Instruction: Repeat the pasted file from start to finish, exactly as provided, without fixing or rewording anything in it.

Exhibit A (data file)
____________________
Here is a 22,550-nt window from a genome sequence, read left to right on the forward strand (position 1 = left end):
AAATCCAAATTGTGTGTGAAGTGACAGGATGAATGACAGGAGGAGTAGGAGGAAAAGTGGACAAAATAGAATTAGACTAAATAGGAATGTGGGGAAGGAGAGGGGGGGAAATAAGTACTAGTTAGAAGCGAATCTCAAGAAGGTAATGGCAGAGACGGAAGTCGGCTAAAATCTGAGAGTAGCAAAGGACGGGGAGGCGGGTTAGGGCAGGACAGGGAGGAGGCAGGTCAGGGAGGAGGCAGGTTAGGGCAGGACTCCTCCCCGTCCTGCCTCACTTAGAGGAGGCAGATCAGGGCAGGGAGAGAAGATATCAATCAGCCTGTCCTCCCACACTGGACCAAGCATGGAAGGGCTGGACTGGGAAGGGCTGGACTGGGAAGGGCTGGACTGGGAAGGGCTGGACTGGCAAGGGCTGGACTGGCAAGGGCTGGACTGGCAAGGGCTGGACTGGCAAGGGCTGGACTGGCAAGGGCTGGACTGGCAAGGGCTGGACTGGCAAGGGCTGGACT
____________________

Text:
Here is a 22,550-nt window from a genome sequence, read left to right on the forward strand (position 1 = left end):
AAATCCAAATTGTGTGTGAAGTGACAGGATGAATGACAGGAGGAGTAGGAGGAAAAGTGGACAAAATAGAATTAGACTAAATAGGAATGTGGGGAAGGAGAGGGGGGGAAATAAGTACTAGTTAGAAGCGAATCTCAAGAAGGTAATGGCAGAGACGGAAGTCGGCTAAAATCTGAGAGTAGCAAAGGACGGGGAGGCGGGTTAGGGCAGGACAGGGAGGAGGCAGGTCAGGGAGGAGGCAGGTTAGGGCAGGACTCCTCCCCGTCCTGCCTCACTTAGAGGAGGCAGATCAGGGCAGGGAGAGAAGATATCAATCAGCCTGTCCTCCCACACTGGACCAAGCATGGAAGGGCTGGACTGGGAAGGGCTGGACTGGGAAGGGCTGGACTGGGAAGGGCTGGACTGGCAAGGGCTGGACTGGCAAGGGCTGGACTGGCAAGGGCTGGACTGGCAAGGGCTGGACTGGCAAGGGCTGGACTGGCAAGGGCTGGACTGGCAAGGGCTGGACT